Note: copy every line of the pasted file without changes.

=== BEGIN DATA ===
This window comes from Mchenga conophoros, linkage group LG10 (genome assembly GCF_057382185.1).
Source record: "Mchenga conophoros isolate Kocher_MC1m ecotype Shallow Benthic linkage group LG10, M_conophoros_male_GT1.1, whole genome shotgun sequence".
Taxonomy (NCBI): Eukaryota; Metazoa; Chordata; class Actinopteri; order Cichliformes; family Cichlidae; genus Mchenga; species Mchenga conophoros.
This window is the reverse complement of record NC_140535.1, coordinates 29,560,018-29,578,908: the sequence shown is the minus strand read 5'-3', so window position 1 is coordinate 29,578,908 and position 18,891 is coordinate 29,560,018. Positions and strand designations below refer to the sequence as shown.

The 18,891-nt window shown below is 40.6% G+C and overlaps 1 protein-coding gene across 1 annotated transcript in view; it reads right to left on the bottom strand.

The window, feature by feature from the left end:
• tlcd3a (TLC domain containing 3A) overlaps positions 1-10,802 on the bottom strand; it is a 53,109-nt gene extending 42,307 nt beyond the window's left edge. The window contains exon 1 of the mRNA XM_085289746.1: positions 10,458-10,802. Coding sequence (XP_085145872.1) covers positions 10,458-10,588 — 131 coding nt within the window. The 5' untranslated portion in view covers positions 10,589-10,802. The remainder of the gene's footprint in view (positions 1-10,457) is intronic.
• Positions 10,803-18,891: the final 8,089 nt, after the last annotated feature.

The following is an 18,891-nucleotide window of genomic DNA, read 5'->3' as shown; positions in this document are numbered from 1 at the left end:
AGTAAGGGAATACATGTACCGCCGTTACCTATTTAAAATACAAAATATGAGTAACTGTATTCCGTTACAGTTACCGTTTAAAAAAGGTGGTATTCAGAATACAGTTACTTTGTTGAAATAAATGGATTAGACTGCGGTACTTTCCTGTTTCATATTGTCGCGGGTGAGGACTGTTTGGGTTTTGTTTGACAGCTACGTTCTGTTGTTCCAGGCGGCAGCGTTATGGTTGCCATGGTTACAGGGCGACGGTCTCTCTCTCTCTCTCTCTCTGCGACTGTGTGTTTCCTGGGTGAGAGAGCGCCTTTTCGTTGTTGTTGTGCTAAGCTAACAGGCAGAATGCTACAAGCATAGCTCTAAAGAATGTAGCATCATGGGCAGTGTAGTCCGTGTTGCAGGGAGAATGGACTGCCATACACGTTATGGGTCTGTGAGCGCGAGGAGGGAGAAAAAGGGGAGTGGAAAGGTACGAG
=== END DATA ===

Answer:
This window comes from Mchenga conophoros, linkage group LG10 (genome assembly GCF_057382185.1).
Source record: "Mchenga conophoros isolate Kocher_MC1m ecotype Shallow Benthic linkage group LG10, M_conophoros_male_GT1.1, whole genome shotgun sequence".
Taxonomy (NCBI): Eukaryota; Metazoa; Chordata; class Actinopteri; order Cichliformes; family Cichlidae; genus Mchenga; species Mchenga conophoros.
This window is the reverse complement of record NC_140535.1, coordinates 29,560,018-29,578,908: the sequence shown is the minus strand read 5'-3', so window position 1 is coordinate 29,578,908 and position 18,891 is coordinate 29,560,018. Positions and strand designations below refer to the sequence as shown.

The 18,891-nt window shown below is 40.6% G+C and overlaps 1 protein-coding gene across 1 annotated transcript in view; it reads right to left on the bottom strand.

The window, feature by feature from the left end:
• tlcd3a (TLC domain containing 3A) overlaps positions 1-10,802 on the bottom strand; it is a 53,109-nt gene extending 42,307 nt beyond the window's left edge. The window contains exon 1 of the mRNA XM_085289746.1: positions 10,458-10,802. Coding sequence (XP_085145872.1) covers positions 10,458-10,588 — 131 coding nt within the window. The 5' untranslated portion in view covers positions 10,589-10,802. The remainder of the gene's footprint in view (positions 1-10,457) is intronic.
• Positions 10,803-18,891: the final 8,089 nt, after the last annotated feature.

The following is an 18,891-nucleotide window of genomic DNA, read 5'->3' as shown; positions in this document are numbered from 1 at the left end:
AGTAAGGGAATACATGTACCGCCGTTACCTATTTAAAATACAAAATATGAGTAACTGTATTCCGTTACAGTTACCGTTTAAAAAAGGTGGTATTCAGAATACAGTTACTTTGTTGAAATAAATGGATTAGACTGCGGTACTTTCCTGTTTCATATTGTCGCGGGTGAGGACTGTTTGGGTTTTGTTTGACAGCTACGTTCTGTTGTTCCAGGCGGCAGCGTTATGGTTGCCATGGTTACAGGGCGACGGTCTCTCTCTCTCTCTCTCTCTGCGACTGTGTGTTTCCTGGGTGAGAGAGCGCCTTTTCGTTGTTGTTGTGCTAAGCTAACAGGCAGAATGCTACAAGCATAGCTCTAAAGAATGTAGCATCATGGGCAGTGTAGTCCGTGTTGCAGGGAGAATGGACTGCCATACACGTTATGGGTCTGTGAGCGCGAGGAGGGAGAAAAAGGGGAGTGGAAAGGTACGAG